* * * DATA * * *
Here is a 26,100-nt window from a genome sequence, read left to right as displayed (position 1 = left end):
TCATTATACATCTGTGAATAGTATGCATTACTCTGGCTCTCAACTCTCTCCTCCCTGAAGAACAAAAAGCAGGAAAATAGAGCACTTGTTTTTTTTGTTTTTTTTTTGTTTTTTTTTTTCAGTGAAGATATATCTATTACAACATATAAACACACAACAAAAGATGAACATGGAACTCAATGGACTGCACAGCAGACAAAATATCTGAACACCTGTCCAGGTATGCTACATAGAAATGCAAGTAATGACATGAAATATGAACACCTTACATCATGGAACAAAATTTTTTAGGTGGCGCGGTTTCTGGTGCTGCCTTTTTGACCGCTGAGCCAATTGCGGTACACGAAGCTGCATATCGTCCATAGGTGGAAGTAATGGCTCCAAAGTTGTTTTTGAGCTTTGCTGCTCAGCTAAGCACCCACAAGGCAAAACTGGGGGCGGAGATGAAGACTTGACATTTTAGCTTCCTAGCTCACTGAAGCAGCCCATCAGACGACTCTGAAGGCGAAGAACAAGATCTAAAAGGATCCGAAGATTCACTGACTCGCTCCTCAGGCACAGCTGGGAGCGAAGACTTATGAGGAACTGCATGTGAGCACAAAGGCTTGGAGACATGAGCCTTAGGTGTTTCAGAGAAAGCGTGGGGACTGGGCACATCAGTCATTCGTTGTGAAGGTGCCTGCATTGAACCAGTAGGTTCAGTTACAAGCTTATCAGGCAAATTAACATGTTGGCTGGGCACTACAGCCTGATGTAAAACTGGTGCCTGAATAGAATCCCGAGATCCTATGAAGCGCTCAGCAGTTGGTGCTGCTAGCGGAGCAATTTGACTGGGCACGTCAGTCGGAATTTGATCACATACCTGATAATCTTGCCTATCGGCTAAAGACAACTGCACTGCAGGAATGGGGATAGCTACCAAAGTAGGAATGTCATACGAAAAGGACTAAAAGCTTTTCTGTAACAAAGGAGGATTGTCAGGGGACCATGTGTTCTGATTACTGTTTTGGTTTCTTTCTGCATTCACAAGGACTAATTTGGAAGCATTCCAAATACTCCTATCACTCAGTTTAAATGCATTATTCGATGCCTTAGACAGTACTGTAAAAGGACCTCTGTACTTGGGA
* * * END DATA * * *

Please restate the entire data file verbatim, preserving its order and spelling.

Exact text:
Here is a 26,100-nt window from a genome sequence, read left to right as displayed (position 1 = left end):
TCATTATACATCTGTGAATAGTATGCATTACTCTGGCTCTCAACTCTCTCCTCCCTGAAGAACAAAAAGCAGGAAAATAGAGCACTTGTTTTTTTTGTTTTTTTTTTGTTTTTTTTTTTCAGTGAAGATATATCTATTACAACATATAAACACACAACAAAAGATGAACATGGAACTCAATGGACTGCACAGCAGACAAAATATCTGAACACCTGTCCAGGTATGCTACATAGAAATGCAAGTAATGACATGAAATATGAACACCTTACATCATGGAACAAAATTTTTTAGGTGGCGCGGTTTCTGGTGCTGCCTTTTTGACCGCTGAGCCAATTGCGGTACACGAAGCTGCATATCGTCCATAGGTGGAAGTAATGGCTCCAAAGTTGTTTTTGAGCTTTGCTGCTCAGCTAAGCACCCACAAGGCAAAACTGGGGGCGGAGATGAAGACTTGACATTTTAGCTTCCTAGCTCACTGAAGCAGCCCATCAGACGACTCTGAAGGCGAAGAACAAGATCTAAAAGGATCCGAAGATTCACTGACTCGCTCCTCAGGCACAGCTGGGAGCGAAGACTTATGAGGAACTGCATGTGAGCACAAAGGCTTGGAGACATGAGCCTTAGGTGTTTCAGAGAAAGCGTGGGGACTGGGCACATCAGTCATTCGTTGTGAAGGTGCCTGCATTGAACCAGTAGGTTCAGTTACAAGCTTATCAGGCAAATTAACATGTTGGCTGGGCACTACAGCCTGATGTAAAACTGGTGCCTGAATAGAATCCCGAGATCCTATGAAGCGCTCAGCAGTTGGTGCTGCTAGCGGAGCAATTTGACTGGGCACGTCAGTCGGAATTTGATCACATACCTGATAATCTTGCCTATCGGCTAAAGACAACTGCACTGCAGGAATGGGGATAGCTACCAAAGTAGGAATGTCATACGAAAAGGACTAAAAGCTTTTCTGTAACAAAGGAGGATTGTCAGGGGACCATGTGTTCTGATTACTGTTTTGGTTTCTTTCTGCATTCACAAGGACTAATTTGGAAGCATTCCAAATACTCCTATCACTCAGTTTAAATGCATTATTCGATGCCTTAGACAGTACTGTAAAAGGACCTCTGTACTTGGGA